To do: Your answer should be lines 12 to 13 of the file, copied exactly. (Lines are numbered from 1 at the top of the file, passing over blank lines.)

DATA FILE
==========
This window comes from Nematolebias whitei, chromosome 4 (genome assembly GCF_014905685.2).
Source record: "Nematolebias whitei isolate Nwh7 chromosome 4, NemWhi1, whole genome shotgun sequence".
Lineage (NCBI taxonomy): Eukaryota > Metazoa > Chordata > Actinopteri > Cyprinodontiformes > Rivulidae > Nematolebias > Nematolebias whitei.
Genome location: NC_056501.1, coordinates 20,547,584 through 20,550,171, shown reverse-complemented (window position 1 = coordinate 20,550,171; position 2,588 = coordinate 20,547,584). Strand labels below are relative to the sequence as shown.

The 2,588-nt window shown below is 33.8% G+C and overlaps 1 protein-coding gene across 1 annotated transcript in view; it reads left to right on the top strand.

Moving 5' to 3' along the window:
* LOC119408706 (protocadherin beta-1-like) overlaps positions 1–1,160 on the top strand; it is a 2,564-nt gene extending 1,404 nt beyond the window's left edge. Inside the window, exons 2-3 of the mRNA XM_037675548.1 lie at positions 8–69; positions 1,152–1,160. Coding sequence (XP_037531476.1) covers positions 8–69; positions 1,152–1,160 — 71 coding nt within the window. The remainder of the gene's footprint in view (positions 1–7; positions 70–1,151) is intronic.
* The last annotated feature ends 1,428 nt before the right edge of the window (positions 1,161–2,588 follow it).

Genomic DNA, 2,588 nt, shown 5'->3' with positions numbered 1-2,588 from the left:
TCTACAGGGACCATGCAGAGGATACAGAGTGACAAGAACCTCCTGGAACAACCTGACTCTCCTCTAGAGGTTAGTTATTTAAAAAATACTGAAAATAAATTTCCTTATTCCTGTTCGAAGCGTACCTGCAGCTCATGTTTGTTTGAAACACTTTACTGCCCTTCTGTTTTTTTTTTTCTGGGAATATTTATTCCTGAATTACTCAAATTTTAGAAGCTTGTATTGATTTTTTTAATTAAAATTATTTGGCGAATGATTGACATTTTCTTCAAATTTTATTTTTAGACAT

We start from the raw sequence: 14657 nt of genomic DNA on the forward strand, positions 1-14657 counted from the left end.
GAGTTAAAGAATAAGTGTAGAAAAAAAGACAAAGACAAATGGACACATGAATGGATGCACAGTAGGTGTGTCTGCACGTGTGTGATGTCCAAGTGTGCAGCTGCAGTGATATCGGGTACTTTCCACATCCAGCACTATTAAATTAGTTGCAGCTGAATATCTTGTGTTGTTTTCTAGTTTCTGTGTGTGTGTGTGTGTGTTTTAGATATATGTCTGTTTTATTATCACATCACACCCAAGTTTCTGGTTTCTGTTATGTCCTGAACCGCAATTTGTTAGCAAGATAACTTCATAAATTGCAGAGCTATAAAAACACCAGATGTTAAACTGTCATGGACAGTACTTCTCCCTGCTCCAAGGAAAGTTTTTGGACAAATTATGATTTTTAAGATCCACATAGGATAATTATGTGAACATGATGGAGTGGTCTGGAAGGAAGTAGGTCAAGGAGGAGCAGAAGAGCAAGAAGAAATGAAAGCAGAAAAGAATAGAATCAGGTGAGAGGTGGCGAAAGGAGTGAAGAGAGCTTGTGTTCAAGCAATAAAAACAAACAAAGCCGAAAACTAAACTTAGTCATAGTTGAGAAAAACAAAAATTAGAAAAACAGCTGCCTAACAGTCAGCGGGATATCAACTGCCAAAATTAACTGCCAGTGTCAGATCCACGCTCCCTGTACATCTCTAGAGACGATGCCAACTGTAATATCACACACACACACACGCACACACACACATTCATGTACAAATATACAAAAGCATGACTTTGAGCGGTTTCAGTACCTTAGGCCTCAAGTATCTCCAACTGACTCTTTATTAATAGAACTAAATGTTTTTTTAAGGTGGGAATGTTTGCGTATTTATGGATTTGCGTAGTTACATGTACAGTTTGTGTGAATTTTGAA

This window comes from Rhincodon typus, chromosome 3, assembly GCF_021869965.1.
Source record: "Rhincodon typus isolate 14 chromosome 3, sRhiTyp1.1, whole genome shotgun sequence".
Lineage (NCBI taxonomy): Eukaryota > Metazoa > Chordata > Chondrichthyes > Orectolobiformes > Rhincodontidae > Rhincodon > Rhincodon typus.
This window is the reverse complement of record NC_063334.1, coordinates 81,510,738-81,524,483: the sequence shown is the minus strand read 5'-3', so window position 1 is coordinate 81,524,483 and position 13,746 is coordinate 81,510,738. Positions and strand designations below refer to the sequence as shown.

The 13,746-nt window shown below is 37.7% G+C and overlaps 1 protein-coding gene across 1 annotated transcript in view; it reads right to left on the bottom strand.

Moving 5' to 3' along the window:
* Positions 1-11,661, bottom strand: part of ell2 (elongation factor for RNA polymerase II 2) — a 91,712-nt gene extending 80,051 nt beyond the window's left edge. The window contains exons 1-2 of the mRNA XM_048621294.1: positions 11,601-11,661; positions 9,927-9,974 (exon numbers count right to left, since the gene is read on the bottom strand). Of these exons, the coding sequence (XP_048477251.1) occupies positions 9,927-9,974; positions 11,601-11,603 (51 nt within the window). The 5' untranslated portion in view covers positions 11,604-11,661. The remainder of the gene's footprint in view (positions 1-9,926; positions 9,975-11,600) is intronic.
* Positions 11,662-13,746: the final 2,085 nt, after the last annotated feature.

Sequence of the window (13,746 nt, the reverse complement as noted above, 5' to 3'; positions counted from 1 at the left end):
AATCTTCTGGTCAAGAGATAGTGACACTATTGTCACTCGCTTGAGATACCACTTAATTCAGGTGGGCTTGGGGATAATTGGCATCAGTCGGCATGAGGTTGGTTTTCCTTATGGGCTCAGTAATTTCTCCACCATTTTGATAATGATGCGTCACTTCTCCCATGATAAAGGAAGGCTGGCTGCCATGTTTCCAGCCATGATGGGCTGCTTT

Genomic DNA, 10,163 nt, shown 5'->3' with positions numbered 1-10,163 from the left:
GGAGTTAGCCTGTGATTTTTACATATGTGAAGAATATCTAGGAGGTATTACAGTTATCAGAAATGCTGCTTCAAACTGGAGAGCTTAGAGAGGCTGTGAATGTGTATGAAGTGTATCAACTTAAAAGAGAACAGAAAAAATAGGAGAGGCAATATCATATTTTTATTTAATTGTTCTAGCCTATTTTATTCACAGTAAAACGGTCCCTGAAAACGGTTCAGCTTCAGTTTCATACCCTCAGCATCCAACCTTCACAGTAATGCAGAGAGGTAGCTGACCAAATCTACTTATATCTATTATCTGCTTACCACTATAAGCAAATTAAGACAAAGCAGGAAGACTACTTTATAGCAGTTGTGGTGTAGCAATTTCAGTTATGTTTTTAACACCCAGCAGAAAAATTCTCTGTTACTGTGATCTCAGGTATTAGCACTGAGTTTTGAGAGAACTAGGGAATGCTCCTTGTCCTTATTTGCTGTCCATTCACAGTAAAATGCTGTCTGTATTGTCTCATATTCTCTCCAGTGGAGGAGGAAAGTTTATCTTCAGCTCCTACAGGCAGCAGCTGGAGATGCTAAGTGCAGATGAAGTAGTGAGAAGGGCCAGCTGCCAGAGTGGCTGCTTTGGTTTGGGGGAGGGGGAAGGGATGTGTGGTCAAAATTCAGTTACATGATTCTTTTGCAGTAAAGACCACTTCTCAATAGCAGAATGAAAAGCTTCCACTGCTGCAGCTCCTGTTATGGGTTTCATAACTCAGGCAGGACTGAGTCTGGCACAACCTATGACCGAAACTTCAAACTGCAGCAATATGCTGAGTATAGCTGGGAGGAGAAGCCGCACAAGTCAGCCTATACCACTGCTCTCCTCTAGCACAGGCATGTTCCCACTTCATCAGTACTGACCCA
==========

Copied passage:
GAGTTAAAGAATAAGTGTAGAAAAAAAGACAAAGACAAATGGACACATGAATGGATGCACAGTAGGTGTGTCTGCACGTGTGTGATGTCCAAGTGTGCAGCTGCAGTGATATCGGGTACTTTCCACATCCAGCACTATTAAATTAGTTGCAGCTGAATATCTTGTGTTGTTTTCTAGTTTCTGTGTGTGTGTGTGTGTGTTTTAGATATATGTCTGTTTTATTATCACATCACACCCAAGTTTCTGGTTTCTGTTATGTCCTGAACCGCAATTTGTTAGCAAGATAACTTCATAAATTGCAGAGCTATAAAAACACCAGATGTTAAACTGTCATGGACAGTACTTCTCCCTGCTCCAAGGAAAGTTTTTGGACAAATTATGATTTTTAAGATCCACATAGGATAATTATGTGAACATGATGGAGTGGTCTGGAAGGAAGTAGGTCAAGGAGGAGCAGAAGAGCAAGAAGAAATGAAAGCAGAAAAGAATAGAATCAGGTGAGAGGTGGCGAAAGGAGTGAAGAGAGCTTGTGTTCAAGCAATAAAAACAAACAAAGCCGAAAACTAAACTTAGTCATAGTTGAGAAAAACAAAAATTAGAAAAACAGCTGCCTAACAGTCAGCGGGATATCAACTGCCAAAATTAACTGCCAGTGTCAGATCCACGCTCCCTGTACATCTCTAGAGACGATGCCAACTGTAATATCACACACACACACACGCACACACACACATTCATGTACAAATATACAAAAGCATGACTTTGAGCGGTTTCAGTACCTTAGGCCTCAAGTATCTCCAACTGACTCTTTATTAATAGAACTAAATGTTTTTTTAAGGTGGGAATGTTTGCGTATTTATGGATTTGCGTAGTTACATGTACAGTTTGTGTGAATTTTGAA

This window comes from Rhincodon typus, chromosome 3, assembly GCF_021869965.1.